What are your thoughts on the matter, leave them below in the comments!


[1] National Overview: Facts and Figures on Materials, Wastes and Recycling. EPA, Environmental Protection Agency, 26 Oct. 2018.

[2] No End in Sight to US Landfill Cost Increases - Pacific Region to Experience Highest Growth.” SWEEP, 13 June 2018,

[3] Liboiron, Max. “Municipal versus Industrial Waste: Questioning the 3-97 Ratio.” Discard Studies, 2 Mar. 2016,

[4] “Industrial Waste Management: Waste Stream Statistics.” Recover Inc., 3 Mar. 2017,

[5] PDR Development Team. “PROJECT DATA RESEARCH.” Landfills. Project Data Research - Landfills, Lining & Mining Project Bid Information. Landfill, Liner & Mining Specialists,

[6] Superfund: National Priorities List (NPL).” EPA, Environmental Protection Agency, 4 June 2018,

[7] Vidali, Mn. “Bioremediation. an overview.” Pure and Applied Chemistry 73.7 (2001): 1163-1172.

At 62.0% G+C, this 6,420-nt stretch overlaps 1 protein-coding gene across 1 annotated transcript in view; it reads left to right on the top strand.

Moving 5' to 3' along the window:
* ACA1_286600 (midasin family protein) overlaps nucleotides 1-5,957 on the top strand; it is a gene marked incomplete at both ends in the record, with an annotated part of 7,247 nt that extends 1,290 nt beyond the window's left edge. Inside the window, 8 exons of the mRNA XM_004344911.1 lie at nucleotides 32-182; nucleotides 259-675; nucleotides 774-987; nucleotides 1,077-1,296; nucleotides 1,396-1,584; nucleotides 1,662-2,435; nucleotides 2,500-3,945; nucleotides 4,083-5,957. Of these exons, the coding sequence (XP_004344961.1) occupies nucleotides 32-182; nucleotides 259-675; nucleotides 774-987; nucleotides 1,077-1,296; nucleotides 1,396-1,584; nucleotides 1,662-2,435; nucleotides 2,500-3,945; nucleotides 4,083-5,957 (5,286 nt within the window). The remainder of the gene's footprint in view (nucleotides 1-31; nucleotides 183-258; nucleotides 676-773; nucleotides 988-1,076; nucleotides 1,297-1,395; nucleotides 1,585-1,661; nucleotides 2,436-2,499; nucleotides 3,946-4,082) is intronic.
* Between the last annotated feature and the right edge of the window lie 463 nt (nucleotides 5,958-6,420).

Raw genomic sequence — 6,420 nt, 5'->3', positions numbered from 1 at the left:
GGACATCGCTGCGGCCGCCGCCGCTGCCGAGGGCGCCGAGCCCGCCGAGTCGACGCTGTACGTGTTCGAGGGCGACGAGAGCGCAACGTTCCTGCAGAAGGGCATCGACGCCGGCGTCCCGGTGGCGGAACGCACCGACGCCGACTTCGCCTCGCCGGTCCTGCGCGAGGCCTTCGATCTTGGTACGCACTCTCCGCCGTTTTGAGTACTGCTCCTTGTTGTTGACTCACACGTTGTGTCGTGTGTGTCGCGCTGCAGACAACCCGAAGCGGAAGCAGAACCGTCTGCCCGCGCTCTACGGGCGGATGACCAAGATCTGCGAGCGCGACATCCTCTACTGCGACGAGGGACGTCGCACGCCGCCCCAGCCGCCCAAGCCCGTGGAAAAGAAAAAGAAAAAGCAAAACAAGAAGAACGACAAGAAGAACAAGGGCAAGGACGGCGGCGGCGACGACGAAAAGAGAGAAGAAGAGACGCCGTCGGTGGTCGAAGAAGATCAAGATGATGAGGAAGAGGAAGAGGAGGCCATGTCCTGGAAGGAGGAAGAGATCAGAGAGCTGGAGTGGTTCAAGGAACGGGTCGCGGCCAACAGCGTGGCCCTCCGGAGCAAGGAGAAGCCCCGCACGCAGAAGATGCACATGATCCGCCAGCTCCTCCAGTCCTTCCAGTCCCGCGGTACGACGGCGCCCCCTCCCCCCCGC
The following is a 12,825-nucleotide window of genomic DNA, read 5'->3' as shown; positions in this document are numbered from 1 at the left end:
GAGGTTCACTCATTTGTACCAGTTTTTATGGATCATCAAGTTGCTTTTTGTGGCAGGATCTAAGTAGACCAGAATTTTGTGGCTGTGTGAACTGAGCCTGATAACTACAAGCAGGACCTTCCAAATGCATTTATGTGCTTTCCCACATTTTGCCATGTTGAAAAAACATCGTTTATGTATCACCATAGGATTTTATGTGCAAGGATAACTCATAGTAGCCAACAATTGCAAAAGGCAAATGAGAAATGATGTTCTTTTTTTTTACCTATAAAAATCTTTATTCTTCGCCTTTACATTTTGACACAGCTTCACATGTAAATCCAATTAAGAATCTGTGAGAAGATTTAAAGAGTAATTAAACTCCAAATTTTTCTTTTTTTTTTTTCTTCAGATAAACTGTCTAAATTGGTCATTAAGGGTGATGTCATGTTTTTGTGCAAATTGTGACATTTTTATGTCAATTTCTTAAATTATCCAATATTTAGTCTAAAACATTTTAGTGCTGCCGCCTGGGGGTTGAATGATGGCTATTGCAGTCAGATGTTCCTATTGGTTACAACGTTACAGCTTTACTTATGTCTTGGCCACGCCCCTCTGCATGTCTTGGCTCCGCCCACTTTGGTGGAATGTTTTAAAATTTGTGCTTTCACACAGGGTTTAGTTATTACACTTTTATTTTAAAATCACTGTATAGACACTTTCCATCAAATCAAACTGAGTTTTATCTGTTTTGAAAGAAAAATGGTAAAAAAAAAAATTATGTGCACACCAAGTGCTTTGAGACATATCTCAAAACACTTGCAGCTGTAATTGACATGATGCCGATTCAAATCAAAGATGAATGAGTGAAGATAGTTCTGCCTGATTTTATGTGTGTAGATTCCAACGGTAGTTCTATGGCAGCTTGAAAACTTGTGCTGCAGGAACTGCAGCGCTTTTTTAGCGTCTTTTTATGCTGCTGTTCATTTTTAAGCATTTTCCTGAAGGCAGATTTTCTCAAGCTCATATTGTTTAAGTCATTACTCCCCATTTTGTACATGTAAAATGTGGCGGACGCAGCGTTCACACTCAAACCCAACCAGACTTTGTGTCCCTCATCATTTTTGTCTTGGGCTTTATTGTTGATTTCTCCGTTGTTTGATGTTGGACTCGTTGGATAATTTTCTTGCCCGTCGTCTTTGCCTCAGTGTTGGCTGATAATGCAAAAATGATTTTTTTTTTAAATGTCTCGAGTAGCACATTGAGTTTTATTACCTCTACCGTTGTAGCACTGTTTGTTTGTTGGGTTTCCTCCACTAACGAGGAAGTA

[8] Agarwal, Ashutosh, and Yu Liu. “Remediation technologies for oil-contaminated sediments.” Marine Pollution Bulletin 101.2 (2015): 483-490.

[9] Singer, A. C., et al. “Bioremediation of polychlorinated biphenyl-contaminated soil using carvone and surfactant-grown bacteria.” Applied Microbiology and Biotechnology 54.6 (2000): 838-843.

[10] Davis, Gregory B., Bradley M. Patterson, and Colin D. Johnston. “Aerobic bioremediation of 1, 2 dichloroethane and vinyl chloride at field scale.” Journal of contaminant hydrology 107.1-2 (2009): 91-100.

[11] Fogel, M. MARGARET, ARTHUR R. Taddeo, and S. A. M. U. E. L. Fogel. “Biodegradation of chlorinated ethenes by a methane-utilizing mixed culture.” Appl. Environ. Microbiol. 51.4 (1986): 720-724.

[12] Malaviya, Piyush, and Asha Singh. “Bioremediation of chromium solutions and chromium containing wastewaters.” Critical reviews in microbiology 42.4 (2016): 607-633.

[13] Biello, David. “Slick Solution: How Microbes Will Clean Up the Deepwater Horizon Oil Spill.” Scientific American, 25 May 2010.

[14] Boopathy, R. “Factors limiting bioremediation technologies.” Bioresource technology 74.1 (2000): 63-67.

[15] Juwarkar, Asha A., Sanjeev K. Singh, and Ackmez Mudhoo. “A comprehensive overview of elements in bioremediation.” Reviews in Environmental Science and bio/technology 9.3 (2010): 215-288.